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St George Tombland, Norwich
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Coming from low church Suffolk, St George appears exotic to my eyes, because it is on one of the highest rungs of the Anglo-catholic ladder. Statues and stations abound, and both aisles end in the east at Marian altars. The furnishings are largely 19th century, but the chancel retains its gorgeous 18th century reredos, which is fitting in a city which was at the height of its power and influence at that time. Also 18th century is the pulpit with its high tester, both elegant and awe-inspiring. The font cover is a hundred years earlier, the St George and the dragon motif on its top a hundred years later. The font itself is an arcaded job in Purbeck marble, familiar from hundreds of rural East Anglian churches. This one has been urbanised somewhat by the Victorians, placed on grand marble pillars.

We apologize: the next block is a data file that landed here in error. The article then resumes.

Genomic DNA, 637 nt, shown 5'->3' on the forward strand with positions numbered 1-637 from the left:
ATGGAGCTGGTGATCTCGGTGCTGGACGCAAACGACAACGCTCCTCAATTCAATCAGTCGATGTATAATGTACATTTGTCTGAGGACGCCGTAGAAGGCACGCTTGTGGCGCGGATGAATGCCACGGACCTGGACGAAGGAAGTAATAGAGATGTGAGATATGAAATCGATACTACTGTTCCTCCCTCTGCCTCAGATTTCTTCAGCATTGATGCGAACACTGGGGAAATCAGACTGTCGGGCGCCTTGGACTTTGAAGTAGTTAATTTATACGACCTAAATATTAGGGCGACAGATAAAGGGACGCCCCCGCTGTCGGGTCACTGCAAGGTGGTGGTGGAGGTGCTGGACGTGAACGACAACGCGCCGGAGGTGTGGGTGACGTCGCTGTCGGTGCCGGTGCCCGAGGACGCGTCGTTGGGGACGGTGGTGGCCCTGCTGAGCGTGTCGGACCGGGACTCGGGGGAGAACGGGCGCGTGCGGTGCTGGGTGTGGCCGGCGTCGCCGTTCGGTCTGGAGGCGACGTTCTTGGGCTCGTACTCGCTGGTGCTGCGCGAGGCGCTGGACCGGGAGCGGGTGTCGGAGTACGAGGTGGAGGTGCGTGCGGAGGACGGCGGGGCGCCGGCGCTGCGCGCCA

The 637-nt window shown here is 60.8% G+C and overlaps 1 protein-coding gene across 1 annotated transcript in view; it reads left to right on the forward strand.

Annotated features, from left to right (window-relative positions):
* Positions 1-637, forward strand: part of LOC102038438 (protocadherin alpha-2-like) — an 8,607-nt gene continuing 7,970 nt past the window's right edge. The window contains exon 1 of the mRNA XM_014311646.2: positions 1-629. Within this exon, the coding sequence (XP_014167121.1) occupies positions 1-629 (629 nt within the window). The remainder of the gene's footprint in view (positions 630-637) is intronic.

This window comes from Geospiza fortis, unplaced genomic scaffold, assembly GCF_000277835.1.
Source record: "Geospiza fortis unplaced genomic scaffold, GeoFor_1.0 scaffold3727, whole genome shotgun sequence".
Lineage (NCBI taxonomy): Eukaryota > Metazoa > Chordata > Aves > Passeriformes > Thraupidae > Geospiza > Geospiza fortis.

Despite being a small church in a small parish, St George has provided its fair share of mayors, and in common with many other city churches retains its sword and mace holders in the north aisle, decorated with some of their names. Not far off is a rather naive bas-relief of St George and the Dragon, which I take to be 16th or 17th century in style.
Simon Knott, November 2005
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